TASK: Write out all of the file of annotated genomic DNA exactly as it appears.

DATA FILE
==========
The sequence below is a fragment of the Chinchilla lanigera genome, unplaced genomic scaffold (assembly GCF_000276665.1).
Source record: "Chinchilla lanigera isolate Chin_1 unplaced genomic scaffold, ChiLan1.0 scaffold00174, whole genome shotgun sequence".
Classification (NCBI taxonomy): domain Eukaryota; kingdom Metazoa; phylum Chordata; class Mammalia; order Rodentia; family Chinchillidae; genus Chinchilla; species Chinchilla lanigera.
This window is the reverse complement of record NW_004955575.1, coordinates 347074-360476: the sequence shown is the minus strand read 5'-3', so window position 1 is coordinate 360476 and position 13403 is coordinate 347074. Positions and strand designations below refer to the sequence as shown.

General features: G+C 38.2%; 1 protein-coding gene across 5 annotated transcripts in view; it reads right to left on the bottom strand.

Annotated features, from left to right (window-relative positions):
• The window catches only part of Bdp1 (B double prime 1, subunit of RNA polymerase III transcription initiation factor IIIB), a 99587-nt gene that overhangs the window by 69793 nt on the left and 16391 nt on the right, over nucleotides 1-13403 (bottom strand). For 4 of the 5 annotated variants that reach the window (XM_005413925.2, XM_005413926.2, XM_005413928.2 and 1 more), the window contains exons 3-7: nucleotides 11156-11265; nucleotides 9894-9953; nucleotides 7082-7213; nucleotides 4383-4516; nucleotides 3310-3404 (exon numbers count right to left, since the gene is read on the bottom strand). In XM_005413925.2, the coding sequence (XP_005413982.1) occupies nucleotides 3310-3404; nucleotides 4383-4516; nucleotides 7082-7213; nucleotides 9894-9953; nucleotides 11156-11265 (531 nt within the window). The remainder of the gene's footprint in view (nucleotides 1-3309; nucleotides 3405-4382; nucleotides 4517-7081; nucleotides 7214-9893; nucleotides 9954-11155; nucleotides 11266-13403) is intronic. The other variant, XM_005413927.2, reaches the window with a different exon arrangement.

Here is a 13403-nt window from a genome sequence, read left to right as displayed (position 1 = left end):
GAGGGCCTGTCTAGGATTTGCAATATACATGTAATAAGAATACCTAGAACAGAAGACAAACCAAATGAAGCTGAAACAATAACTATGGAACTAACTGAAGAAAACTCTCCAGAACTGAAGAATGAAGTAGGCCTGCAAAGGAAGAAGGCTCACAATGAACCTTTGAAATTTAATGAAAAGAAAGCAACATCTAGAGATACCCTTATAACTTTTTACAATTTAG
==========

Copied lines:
The sequence below is a fragment of the Chinchilla lanigera genome, unplaced genomic scaffold (assembly GCF_000276665.1).
Source record: "Chinchilla lanigera isolate Chin_1 unplaced genomic scaffold, ChiLan1.0 scaffold00174, whole genome shotgun sequence".
Classification (NCBI taxonomy): domain Eukaryota; kingdom Metazoa; phylum Chordata; class Mammalia; order Rodentia; family Chinchillidae; genus Chinchilla; species Chinchilla lanigera.
This window is the reverse complement of record NW_004955575.1, coordinates 347074-360476: the sequence shown is the minus strand read 5'-3', so window position 1 is coordinate 360476 and position 13403 is coordinate 347074. Positions and strand designations below refer to the sequence as shown.

General features: G+C 38.2%; 1 protein-coding gene across 5 annotated transcripts in view; it reads right to left on the bottom strand.

Annotated features, from left to right (window-relative positions):
• The window catches only part of Bdp1 (B double prime 1, subunit of RNA polymerase III transcription initiation factor IIIB), a 99587-nt gene that overhangs the window by 69793 nt on the left and 16391 nt on the right, over nucleotides 1-13403 (bottom strand). For 4 of the 5 annotated variants that reach the window (XM_005413925.2, XM_005413926.2, XM_005413928.2 and 1 more), the window contains exons 3-7: nucleotides 11156-11265; nucleotides 9894-9953; nucleotides 7082-7213; nucleotides 4383-4516; nucleotides 3310-3404 (exon numbers count right to left, since the gene is read on the bottom strand). In XM_005413925.2, the coding sequence (XP_005413982.1) occupies nucleotides 3310-3404; nucleotides 4383-4516; nucleotides 7082-7213; nucleotides 9894-9953; nucleotides 11156-11265 (531 nt within the window). The remainder of the gene's footprint in view (nucleotides 1-3309; nucleotides 3405-4382; nucleotides 4517-7081; nucleotides 7214-9893; nucleotides 9954-11155; nucleotides 11266-13403) is intronic. The other variant, XM_005413927.2, reaches the window with a different exon arrangement.

Here is a 13403-nt window from a genome sequence, read left to right as displayed (position 1 = left end):
GAGGGCCTGTCTAGGATTTGCAATATACATGTAATAAGAATACCTAGAACAGAAGACAAACCAAATGAAGCTGAAACAATAACTATGGAACTAACTGAAGAAAACTCTCCAGAACTGAAGAATGAAGTAGGCCTGCAAAGGAAGAAGGCTCACAATGAACCTTTGAAATTTAATGAAAAGAAAGCAACATCTAGAGATACCCTTATAACTTTTTACAATTTAG